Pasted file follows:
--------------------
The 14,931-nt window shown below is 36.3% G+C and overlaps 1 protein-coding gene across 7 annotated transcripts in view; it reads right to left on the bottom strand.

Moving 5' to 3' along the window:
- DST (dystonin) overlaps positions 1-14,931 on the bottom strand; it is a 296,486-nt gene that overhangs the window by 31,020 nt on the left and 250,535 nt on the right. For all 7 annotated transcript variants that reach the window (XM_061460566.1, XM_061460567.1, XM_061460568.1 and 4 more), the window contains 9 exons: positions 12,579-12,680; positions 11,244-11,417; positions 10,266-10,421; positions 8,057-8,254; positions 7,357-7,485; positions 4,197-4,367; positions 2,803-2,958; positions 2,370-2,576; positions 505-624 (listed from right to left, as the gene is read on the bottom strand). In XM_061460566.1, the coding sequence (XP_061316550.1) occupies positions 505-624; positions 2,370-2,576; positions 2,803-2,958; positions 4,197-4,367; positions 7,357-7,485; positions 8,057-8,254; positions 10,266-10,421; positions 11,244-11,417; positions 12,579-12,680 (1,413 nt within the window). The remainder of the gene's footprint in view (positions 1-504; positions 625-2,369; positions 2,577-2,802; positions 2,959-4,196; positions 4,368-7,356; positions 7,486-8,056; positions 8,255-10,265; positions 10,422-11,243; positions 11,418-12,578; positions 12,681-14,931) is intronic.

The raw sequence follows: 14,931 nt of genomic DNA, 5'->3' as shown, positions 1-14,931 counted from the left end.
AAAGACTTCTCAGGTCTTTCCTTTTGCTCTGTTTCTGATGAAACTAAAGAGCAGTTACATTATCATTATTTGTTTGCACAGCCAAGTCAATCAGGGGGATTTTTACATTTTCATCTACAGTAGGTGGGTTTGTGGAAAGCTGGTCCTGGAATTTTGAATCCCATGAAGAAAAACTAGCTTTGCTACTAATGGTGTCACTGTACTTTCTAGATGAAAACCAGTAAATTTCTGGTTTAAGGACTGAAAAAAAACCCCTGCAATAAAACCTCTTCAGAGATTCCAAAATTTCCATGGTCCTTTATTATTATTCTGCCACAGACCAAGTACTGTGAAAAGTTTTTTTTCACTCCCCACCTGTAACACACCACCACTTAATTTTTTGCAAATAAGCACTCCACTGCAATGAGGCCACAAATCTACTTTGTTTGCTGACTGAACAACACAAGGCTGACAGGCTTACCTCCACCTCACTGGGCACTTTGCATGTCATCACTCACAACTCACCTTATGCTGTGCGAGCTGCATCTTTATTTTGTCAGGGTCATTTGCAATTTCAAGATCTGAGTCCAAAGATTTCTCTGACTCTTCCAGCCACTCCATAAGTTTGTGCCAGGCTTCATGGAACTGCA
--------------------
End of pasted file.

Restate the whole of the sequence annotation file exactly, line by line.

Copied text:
The 14,931-nt window shown below is 36.3% G+C and overlaps 1 protein-coding gene across 7 annotated transcripts in view; it reads right to left on the bottom strand.

Moving 5' to 3' along the window:
- DST (dystonin) overlaps positions 1-14,931 on the bottom strand; it is a 296,486-nt gene that overhangs the window by 31,020 nt on the left and 250,535 nt on the right. For all 7 annotated transcript variants that reach the window (XM_061460566.1, XM_061460567.1, XM_061460568.1 and 4 more), the window contains 9 exons: positions 12,579-12,680; positions 11,244-11,417; positions 10,266-10,421; positions 8,057-8,254; positions 7,357-7,485; positions 4,197-4,367; positions 2,803-2,958; positions 2,370-2,576; positions 505-624 (listed from right to left, as the gene is read on the bottom strand). In XM_061460566.1, the coding sequence (XP_061316550.1) occupies positions 505-624; positions 2,370-2,576; positions 2,803-2,958; positions 4,197-4,367; positions 7,357-7,485; positions 8,057-8,254; positions 10,266-10,421; positions 11,244-11,417; positions 12,579-12,680 (1,413 nt within the window). The remainder of the gene's footprint in view (positions 1-504; positions 625-2,369; positions 2,577-2,802; positions 2,959-4,196; positions 4,368-7,356; positions 7,486-8,056; positions 8,255-10,265; positions 10,422-11,243; positions 11,418-12,578; positions 12,681-14,931) is intronic.

The raw sequence follows: 14,931 nt of genomic DNA, 5'->3' as shown, positions 1-14,931 counted from the left end.
AAAGACTTCTCAGGTCTTTCCTTTTGCTCTGTTTCTGATGAAACTAAAGAGCAGTTACATTATCATTATTTGTTTGCACAGCCAAGTCAATCAGGGGGATTTTTACATTTTCATCTACAGTAGGTGGGTTTGTGGAAAGCTGGTCCTGGAATTTTGAATCCCATGAAGAAAAACTAGCTTTGCTACTAATGGTGTCACTGTACTTTCTAGATGAAAACCAGTAAATTTCTGGTTTAAGGACTGAAAAAAAACCCCTGCAATAAAACCTCTTCAGAGATTCCAAAATTTCCATGGTCCTTTATTATTATTCTGCCACAGACCAAGTACTGTGAAAAGTTTTTTTTCACTCCCCACCTGTAACACACCACCACTTAATTTTTTGCAAATAAGCACTCCACTGCAATGAGGCCACAAATCTACTTTGTTTGCTGACTGAACAACACAAGGCTGACAGGCTTACCTCCACCTCACTGGGCACTTTGCATGTCATCACTCACAACTCACCTTATGCTGTGCGAGCTGCATCTTTATTTTGTCAGGGTCATTTGCAATTTCAAGATCTGAGTCCAAAGATTTCTCTGACTCTTCCAGCCACTCCATAAGTTTGTGCCAGGCTTCATGGAACTGCA